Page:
Last woman to use manual switchboard retires from An Post

Florence Bugler put through last manual call in 1987 between Haughey and Smurfit

Florence Bugler takes a delivery of flowers from a well wisher: she began her An Post career in the late 1960s. Photograph: John Kelly

Florence Bugler takes a delivery of flowers from a well wisher: she began her An Post career in the late 1960s. Photograph: John Kelly

 

The last woman in the country to put through a telephone call via manual switchboard exchange has retired from An Post more than three decades later.

Florence Bugler was the postmistress in Mountshannon, Co Clare on May 28th, 1987 when the country switched to fully automatic telephone calls. She put through the last call from businessman Dr Michael Smurfit to then taoiseach Charlie Haughey.

She began her An Post career when she left school to help her grandaunt Florence Veller at Mountshannon Post Office in the late 1960s. Mrs Veller had a stroke and was sick for a number of years and died in 1972. Two years later Mrs Bugler became postmistress in Mountshannon.

She really enjoyed the work and meeting people and, in 1983, she married Gerard Bugler. When the couple learned the post office in Scariff was vacant, they applied for it and in 1990 took up the mantel.

“We never looked back since, we were 29 years here in Scariff,” Mrs Bugler said.

Mrs Bugler said the switchboard service was quite a tie, as it operated from 8am-10pm, Monday to Saturday and a few hours on a Sunday.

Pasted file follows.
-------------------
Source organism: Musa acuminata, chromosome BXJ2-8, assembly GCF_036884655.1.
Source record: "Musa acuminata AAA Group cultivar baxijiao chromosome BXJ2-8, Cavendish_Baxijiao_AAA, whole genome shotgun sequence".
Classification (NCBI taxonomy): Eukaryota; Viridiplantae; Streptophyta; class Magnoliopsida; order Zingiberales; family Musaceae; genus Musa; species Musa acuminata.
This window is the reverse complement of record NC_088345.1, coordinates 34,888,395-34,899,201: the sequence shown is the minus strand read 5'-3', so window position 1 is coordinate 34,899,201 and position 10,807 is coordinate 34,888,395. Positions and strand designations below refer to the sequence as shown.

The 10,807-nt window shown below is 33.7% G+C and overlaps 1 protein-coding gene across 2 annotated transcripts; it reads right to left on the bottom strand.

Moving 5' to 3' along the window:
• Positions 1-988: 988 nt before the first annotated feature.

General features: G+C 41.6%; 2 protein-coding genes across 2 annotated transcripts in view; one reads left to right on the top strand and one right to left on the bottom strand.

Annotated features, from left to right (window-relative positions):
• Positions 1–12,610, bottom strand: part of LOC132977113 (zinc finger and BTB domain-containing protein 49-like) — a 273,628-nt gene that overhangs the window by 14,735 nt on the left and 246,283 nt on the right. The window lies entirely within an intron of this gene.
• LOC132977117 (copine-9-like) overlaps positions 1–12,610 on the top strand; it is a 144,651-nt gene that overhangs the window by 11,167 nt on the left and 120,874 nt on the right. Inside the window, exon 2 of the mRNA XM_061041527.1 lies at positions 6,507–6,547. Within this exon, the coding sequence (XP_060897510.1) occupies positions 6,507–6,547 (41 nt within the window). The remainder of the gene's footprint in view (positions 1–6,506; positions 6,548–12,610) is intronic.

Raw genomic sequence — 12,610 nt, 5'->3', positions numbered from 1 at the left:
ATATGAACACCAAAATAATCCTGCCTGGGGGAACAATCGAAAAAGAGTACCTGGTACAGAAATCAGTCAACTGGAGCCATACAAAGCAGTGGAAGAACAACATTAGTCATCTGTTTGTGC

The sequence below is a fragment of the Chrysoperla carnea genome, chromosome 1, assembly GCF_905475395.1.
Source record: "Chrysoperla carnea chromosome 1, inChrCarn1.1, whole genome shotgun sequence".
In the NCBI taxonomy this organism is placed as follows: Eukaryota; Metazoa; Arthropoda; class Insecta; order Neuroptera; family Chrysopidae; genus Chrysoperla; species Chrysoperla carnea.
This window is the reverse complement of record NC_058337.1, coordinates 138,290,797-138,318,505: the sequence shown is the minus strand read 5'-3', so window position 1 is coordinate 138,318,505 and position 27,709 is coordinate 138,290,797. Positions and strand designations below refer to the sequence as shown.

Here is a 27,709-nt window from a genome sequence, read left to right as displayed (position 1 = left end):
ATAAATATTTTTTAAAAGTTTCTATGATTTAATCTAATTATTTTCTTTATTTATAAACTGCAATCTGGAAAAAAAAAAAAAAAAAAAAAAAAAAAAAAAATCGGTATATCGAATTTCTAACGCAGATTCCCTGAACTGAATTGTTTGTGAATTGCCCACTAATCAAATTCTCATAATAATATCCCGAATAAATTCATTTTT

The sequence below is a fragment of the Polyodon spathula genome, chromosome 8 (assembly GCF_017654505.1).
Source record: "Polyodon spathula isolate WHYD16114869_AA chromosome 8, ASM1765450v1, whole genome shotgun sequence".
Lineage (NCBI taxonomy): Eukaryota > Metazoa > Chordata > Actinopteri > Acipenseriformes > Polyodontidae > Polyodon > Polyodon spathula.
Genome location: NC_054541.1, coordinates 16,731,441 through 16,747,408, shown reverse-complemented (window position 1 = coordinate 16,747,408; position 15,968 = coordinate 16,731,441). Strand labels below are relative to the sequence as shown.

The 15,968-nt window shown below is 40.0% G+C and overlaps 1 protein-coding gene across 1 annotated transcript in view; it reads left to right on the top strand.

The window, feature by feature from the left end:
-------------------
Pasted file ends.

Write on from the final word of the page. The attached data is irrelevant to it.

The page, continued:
“We had 99 subscribers and, at night, for emergency calls some of the subscribers were on a party line where there were two rings for one house, three rings for the next house, and four for the next, and into Scariff. It was a very interesting system. That was the way it worked because not everyone had a phone,” Mrs Bugler said.

Changes

The postmistress saw a great many changes during her time including the introduction of decimalisation, and the move from punts to euro.

Buried in her many pieces of memorabilia, Mrs Bugler rooted out her 1971 Ready Reckoner which she used to do conversions from the old metric system. She recalls thumbing through this little book to calculate the cost of stamps and that a telegram cost 3p a word.

“It’s all been computerised in my time and a lot of new products have come in online like banking, foreign currency cards and BillPay. Myself and my husband ran the whole show. In 2008 we got Fiona Howard [nee Ryan] and we had her two days a week. Last summer my husband, Ger, got ill in September and sadly passed away, and Fiona and I just pulled it along until now,” she said.

However, the biggest and most celebrated transition for Mrs Bugler was the day in 1987 when she put through the last manual telephone call.

At the end of April she completed her last day’s work as a postmistress and, having put in a very busy day handing over to Brian McMahon, who will now run the service in the village, Mrs Bugler said, “I will miss it, but you can’t stay at it forever, you have to go some time.”